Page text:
Derek figures out life as a teen wolf (again); meanwhile, everyone else tries to figure out how to raise a new teen wolf when bad guys keep popping up in every Beacon Hills High breezeway
After last week’s Mexican prologue, it’s good to see Scott and his ragtag team of teen wolves ‘n more getting back to basics—school, joking around, dealing with multiple killer enemies at once, fielding Banshee warning texts in history class, etc. But before Scott, Stiles, and Kira can be filled in on who’s turning who into a teen wolf today, they’ve got a classic Mr. Yukimura history lesson coming their way: “Some of history’s greatest leaders have had to endure some pretty great failures,” he tells the class. One of those great leaders endured a nervous breakdown, a failed business, and multiple political losses—including Vice President of the United States—but eventually overcame all of that to become one of the most important politicians in American history.
In case you’ve been a coyote for the last eight years, you might not know that Mr. Yukimura is referring to Abraham Lincoln. But scratch the eventual success from this Lincoln scenario, trade politics for the supernatural, and let’s consider the Journey of Failures that our very own Derek Hale has endured at the hands of Teen Wolf over the past three seasons.
Even without the dust, Aztec myths, and neon sepia tones of last week’s somewhat inconsequential premiere, this episode of Teen Wolf begs us to look to the past even more. Baby Derek is still around, stuck not only in his slightly more gangly teen physique, but in his former teenage mind as well—devoid of all of his adult memories of either royally failing or being failed all the time. Our memories, however, are called on time and time again, with callbacks to previous episodes in almost every scene: Derek on Deaton’s exam table having his arm opened up; Baby Derek handcuffed to the exact bench in the police station that saw the origin of 3B’s Derek/Chris Argent buddy flick; Stiles once again introducing Derek as his cousin, Miguel, from Mexico; and, of course, Derek slamming Stiles up against a wall for old times’ sake. Even the wink Stiles gives Scott in class as he raises his hand to correctly answer Mr. Yukimura is almost an exact replica of a Season 3 exchange in Coach’s class.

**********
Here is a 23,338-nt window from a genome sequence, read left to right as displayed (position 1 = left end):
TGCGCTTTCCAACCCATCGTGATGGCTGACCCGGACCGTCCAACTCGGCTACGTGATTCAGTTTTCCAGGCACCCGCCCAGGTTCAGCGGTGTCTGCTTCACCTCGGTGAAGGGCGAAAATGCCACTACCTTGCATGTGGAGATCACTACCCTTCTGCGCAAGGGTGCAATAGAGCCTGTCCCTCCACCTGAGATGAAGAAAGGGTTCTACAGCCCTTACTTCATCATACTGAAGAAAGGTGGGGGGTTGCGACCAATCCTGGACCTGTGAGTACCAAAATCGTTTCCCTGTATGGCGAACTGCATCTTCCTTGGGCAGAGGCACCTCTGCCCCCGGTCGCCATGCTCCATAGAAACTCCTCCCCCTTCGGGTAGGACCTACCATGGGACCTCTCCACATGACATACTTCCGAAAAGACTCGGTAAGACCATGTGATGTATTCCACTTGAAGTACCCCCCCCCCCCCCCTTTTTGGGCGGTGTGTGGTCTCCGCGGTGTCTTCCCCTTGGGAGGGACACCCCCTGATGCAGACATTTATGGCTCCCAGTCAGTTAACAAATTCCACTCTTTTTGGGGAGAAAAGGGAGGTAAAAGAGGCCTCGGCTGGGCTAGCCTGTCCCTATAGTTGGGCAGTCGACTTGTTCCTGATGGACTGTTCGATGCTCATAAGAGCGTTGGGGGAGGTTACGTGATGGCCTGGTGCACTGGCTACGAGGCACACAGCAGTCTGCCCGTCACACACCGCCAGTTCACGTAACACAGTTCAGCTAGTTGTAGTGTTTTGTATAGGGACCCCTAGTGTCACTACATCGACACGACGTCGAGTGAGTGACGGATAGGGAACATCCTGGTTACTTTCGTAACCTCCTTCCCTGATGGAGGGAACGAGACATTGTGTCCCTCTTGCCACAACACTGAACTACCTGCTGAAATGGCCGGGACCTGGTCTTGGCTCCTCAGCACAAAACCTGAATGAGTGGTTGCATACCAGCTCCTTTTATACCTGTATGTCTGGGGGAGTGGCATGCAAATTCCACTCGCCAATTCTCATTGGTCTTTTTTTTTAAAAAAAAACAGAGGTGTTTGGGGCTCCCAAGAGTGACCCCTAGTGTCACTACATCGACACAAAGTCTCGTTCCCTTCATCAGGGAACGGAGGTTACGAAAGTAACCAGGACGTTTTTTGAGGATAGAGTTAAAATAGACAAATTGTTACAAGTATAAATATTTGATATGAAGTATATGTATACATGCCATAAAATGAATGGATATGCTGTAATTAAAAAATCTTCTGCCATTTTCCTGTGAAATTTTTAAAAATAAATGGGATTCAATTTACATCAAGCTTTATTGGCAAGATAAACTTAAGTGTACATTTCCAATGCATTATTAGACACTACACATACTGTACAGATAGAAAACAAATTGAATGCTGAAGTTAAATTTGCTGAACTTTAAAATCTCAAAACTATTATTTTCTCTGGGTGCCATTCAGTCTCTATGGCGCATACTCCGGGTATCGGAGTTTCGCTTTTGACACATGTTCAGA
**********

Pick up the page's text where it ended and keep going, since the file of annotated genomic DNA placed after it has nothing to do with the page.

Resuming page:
Some of those little blasts from the past could be simple fan service (you will find no complaints about teenage Derek and Stiles bickering with each other here) to balance out last week’s exciting but confusing Mexican Vacation from Were-Jaguar Aztec Hell. But as Lydia walks upon a scene out of Saw III in a gas station bathroom with little more than tremor, it seems more a reminder of what these kids have seen—and how, as more time passes, they’re becoming irrevocably, monumentally, irreparably f—ed up by all of this.